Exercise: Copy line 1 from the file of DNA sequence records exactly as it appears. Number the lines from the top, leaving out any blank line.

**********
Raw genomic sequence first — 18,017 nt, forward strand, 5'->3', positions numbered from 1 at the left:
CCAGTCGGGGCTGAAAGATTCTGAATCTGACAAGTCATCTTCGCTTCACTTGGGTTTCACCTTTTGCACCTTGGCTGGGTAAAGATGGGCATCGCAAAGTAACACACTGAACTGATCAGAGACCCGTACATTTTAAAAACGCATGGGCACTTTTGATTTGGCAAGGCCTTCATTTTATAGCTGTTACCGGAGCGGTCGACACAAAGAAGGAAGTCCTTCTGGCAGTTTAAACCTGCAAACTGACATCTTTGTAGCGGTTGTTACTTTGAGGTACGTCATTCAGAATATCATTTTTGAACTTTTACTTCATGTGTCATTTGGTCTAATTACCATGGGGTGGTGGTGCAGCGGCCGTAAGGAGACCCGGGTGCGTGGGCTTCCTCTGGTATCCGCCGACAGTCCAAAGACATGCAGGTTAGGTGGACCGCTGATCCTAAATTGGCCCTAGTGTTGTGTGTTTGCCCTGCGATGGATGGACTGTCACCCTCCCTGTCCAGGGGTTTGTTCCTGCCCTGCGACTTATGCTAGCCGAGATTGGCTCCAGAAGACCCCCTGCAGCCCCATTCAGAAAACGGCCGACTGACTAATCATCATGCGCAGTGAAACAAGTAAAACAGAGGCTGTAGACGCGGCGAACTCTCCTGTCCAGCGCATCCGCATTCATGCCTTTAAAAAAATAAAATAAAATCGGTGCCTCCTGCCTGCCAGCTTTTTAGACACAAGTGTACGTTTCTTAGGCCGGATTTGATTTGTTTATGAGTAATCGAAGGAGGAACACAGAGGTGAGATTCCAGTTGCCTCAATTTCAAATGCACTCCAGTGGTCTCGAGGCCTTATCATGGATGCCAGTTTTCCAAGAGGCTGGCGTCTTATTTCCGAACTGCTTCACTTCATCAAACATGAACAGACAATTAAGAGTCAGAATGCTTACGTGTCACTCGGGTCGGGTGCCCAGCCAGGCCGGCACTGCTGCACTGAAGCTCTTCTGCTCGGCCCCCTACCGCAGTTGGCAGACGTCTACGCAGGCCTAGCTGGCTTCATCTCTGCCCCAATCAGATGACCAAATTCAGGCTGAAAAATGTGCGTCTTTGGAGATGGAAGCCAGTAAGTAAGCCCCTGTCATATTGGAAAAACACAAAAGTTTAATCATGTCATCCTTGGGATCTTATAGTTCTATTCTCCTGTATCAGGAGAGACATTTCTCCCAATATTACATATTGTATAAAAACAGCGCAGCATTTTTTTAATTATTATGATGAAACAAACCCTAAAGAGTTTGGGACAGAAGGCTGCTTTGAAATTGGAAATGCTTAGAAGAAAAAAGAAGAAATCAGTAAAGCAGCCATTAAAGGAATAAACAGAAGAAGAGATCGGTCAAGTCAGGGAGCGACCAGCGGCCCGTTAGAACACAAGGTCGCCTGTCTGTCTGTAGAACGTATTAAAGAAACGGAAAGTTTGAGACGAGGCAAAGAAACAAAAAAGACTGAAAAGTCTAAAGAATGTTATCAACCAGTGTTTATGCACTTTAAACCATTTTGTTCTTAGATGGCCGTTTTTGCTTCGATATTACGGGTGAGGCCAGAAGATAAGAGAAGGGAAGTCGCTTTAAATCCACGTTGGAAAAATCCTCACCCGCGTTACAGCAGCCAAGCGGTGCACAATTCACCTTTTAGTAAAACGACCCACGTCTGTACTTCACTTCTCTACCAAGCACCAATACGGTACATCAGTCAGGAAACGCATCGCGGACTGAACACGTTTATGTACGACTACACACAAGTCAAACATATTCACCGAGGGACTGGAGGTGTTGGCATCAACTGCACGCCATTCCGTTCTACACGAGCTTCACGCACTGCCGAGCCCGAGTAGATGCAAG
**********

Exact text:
Raw genomic sequence first — 18,017 nt, forward strand, 5'->3', positions numbered from 1 at the left: